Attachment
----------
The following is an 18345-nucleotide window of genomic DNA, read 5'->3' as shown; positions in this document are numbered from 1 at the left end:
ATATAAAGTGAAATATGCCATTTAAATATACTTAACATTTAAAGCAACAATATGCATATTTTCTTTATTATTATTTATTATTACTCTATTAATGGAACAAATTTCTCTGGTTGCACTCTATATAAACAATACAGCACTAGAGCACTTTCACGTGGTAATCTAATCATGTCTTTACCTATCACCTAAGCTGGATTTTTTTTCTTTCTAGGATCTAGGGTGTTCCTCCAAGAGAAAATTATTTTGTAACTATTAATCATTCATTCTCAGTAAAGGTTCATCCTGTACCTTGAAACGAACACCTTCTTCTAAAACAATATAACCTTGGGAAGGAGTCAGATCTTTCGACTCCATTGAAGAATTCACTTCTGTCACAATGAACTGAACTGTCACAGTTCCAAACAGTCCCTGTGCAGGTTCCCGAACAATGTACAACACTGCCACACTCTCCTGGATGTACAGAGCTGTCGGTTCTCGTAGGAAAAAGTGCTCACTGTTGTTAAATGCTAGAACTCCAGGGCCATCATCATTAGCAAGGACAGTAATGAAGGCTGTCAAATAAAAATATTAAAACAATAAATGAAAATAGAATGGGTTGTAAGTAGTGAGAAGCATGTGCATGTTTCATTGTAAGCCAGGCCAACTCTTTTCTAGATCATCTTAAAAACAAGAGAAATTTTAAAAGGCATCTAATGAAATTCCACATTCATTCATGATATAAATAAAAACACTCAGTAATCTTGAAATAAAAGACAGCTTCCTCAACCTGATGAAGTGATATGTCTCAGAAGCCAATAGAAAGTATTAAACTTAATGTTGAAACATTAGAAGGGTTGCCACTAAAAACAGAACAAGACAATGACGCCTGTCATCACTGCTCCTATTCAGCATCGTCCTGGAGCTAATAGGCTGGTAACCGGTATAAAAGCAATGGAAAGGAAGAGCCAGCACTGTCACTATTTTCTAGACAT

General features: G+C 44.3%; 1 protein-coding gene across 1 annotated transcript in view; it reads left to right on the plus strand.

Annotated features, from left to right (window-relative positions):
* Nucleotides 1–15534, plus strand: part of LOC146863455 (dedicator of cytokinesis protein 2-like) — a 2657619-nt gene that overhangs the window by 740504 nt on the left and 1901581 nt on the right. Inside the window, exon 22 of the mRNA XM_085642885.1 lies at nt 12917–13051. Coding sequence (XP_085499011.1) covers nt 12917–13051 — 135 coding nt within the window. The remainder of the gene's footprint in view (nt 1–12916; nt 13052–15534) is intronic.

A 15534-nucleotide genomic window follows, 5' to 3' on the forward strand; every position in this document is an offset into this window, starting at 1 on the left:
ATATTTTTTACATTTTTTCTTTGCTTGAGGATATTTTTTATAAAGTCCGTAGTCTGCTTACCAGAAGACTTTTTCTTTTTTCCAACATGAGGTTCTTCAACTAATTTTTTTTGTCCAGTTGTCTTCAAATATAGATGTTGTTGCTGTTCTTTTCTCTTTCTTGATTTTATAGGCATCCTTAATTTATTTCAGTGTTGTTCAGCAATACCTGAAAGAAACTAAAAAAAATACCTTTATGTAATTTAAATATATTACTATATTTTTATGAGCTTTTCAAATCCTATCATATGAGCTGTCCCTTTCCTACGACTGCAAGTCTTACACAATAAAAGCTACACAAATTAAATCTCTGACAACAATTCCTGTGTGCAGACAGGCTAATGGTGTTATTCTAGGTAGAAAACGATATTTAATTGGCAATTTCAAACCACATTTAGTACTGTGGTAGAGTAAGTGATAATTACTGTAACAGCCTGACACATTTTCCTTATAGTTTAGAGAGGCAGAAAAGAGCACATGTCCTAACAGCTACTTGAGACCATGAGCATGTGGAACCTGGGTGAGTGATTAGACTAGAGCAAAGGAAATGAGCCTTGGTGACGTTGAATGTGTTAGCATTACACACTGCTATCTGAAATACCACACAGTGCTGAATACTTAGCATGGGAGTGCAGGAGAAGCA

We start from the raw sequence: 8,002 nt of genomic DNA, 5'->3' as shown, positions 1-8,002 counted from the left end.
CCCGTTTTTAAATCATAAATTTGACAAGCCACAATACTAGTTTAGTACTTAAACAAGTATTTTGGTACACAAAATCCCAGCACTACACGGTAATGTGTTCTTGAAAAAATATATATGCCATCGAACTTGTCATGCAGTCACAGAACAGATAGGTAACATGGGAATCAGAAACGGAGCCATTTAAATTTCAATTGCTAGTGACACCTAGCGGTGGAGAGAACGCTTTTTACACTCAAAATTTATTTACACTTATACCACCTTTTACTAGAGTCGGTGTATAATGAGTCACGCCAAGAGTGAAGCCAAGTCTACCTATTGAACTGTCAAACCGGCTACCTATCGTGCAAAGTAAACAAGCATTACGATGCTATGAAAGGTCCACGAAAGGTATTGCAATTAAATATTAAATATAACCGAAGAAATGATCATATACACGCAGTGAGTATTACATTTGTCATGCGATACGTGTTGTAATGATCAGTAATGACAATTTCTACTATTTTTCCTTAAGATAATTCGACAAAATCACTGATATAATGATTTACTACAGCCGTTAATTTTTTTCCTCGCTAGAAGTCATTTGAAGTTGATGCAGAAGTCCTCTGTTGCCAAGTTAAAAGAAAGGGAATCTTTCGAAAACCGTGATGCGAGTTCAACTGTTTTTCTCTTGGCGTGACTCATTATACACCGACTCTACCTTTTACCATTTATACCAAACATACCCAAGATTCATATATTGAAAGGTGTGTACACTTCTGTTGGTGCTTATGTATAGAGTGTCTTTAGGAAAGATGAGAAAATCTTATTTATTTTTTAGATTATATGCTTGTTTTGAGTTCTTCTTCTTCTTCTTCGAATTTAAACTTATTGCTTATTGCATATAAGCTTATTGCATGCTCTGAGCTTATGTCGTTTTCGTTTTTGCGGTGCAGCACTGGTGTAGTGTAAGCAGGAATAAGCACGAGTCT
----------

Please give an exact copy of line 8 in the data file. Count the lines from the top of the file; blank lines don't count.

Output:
We start from the raw sequence: 8,002 nt of genomic DNA, 5'->3' as shown, positions 1-8,002 counted from the left end.